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More Active Shooter Preparation Tips

Thursday, June 5th, 2014

BodyguardThe recent active shooter tragedy in Isla Vista – the cold-blooded murder of two women, four men and the maiming of 13 others by a gunman who said he acted out of bitterness caused by years of rejection, has become menacingly common of late. Recent tragedies such as the shooting at a movie theater in Aurora, Colorado, the Sandy Hook Elementary School rampage, and the murder of employees at the Washington Navy Yard in D.C. have made preparation for active shooting incidents mandatory for everyone. So, although we’ve covered active shooting in previous blog posts, we wanted to delve a little more deeply into the subject with this week’s offering.

Profile of an Active Shooter

An Active Shooter is an individual actively engaged in killing or attempting to kill people in a confined and populated area; in most cases, active shooters use firearm(s) and there is no pattern or method to their selection of victims. Active shooter situations are unpredictable and evolve quickly. Typically, the immediate deployment of law enforcement is required to stop the shooting and mitigate harm to victims. Because active shooter situations are often over within 10 to 15 minutes, before law enforcement arrives on the scene, individuals must be prepared both mentally and physically to deal with an active shooter situation.

How to respond when an Active Shooter is in your Vicinity

Quickly determine the most reasonable way to protect your own life. Remember that customers and clients are likely to follow the lead of employees and managers during an active shooter situation.

  1. Run

If there is an accessible escape path, attempt to evacuate the premises. Be sure to:

  • Have an escape route and plan in mind.
  • Evacuate regardless of whether others agree to follow.
  • Leave your belongings behind.
  • Help others escape, if possible.
  • Prevent individuals from entering an area where the active shooter may be.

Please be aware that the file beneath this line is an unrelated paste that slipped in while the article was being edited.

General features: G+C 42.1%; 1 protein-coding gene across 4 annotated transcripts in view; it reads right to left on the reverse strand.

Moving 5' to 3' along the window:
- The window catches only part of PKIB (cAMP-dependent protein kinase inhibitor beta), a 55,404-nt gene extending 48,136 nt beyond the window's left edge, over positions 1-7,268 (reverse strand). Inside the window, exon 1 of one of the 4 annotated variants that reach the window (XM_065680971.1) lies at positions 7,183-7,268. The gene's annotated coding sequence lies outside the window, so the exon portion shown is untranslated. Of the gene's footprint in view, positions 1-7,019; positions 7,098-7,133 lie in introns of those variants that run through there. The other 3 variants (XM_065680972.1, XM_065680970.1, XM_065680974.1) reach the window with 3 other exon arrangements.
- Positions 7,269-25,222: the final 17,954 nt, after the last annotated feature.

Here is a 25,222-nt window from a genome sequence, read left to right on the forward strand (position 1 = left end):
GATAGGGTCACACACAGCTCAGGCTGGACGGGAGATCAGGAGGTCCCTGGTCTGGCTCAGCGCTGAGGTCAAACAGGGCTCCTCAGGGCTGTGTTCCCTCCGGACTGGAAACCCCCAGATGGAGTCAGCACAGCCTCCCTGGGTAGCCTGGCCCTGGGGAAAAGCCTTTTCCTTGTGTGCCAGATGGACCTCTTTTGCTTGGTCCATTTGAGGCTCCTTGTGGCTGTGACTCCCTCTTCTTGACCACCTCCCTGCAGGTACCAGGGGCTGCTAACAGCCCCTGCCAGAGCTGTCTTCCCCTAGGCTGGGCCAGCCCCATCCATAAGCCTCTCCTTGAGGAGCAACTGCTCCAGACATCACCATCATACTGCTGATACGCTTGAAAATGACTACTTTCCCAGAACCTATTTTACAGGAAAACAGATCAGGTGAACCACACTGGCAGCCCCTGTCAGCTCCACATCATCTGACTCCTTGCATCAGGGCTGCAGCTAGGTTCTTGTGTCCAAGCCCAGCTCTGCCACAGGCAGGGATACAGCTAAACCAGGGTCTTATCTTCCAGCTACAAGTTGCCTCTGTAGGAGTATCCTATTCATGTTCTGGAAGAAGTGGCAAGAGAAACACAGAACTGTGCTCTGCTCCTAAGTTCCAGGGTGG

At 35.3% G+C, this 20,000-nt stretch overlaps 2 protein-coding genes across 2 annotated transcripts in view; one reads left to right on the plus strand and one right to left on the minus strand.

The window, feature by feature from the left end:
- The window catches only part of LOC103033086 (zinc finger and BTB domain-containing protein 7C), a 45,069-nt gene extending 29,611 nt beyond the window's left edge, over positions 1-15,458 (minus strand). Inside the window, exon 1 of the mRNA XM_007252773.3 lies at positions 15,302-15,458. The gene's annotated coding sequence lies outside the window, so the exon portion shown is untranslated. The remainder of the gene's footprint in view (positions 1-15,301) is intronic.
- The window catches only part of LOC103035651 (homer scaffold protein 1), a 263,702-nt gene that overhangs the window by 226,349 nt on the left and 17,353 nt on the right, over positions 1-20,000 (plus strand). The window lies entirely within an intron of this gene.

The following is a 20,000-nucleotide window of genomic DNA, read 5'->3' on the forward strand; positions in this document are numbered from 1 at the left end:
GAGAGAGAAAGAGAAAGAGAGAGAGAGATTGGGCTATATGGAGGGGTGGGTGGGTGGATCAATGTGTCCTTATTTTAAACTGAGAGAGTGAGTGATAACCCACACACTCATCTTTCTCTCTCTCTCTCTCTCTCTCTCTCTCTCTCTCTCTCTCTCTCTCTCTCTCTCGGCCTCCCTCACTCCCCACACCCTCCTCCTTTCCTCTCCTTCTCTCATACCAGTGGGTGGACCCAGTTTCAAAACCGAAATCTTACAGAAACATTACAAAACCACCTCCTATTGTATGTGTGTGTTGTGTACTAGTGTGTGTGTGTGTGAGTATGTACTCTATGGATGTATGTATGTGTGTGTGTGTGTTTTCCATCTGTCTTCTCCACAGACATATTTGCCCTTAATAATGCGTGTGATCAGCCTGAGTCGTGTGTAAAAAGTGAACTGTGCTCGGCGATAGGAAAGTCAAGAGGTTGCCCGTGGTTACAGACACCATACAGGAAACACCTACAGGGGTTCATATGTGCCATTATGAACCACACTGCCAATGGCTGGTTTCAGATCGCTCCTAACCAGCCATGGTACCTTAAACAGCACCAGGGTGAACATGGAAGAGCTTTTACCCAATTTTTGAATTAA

• Keep your hands visible.
  • Follow the instructions of any police officers.
  • Do not attempt to move wounded people.
  • Call 911 when you are safe.
  1. Hide

If evacuation is not possible, nd a place to hide where the active shooter is less likely to nd you. Your hiding place should:

  • Be out of the active shooter’s view.
  • Provide protection if shots are fired in your direction (i.e., an office with a closed and locked door).
  • Not trap you or restrict your options for movement.

To prevent an active shooter from entering your hiding place:

  • Lock the door.
  • Blockade the door with heavy furniture.

Good practices for coping with an active shooter situation:

  • Be aware of your environment and any possible dangers.
  • Take note of the two nearest exits in any facility you visit.
  • If you are in an office, stay there and secure the door.
  • If you are in a hallway, get into a room and secure the door.
  • As a last resort, attempt to take the active shooter down. When the shooter is at close range and you cannot flee, your chance of survival is much greater if you try to incapacitate him/her.

When it is safe to do so, Call 911!

If the active shooter is nearby:

  • Lock the door.
  • Silence your cell phone and/or pager.
  • Turn off any source of noise (i.e., radios, televisions).
  • Hide behind large items (i.e., cabinets, desks)
  • Remain quiet

If evacuation and hiding out are not possible:

  • Remain calm.
  • Dial 911, if possible, to alert police to the active shooter’s location.
  • If you cannot speak, leave the line open and allow the dispatcher to listen.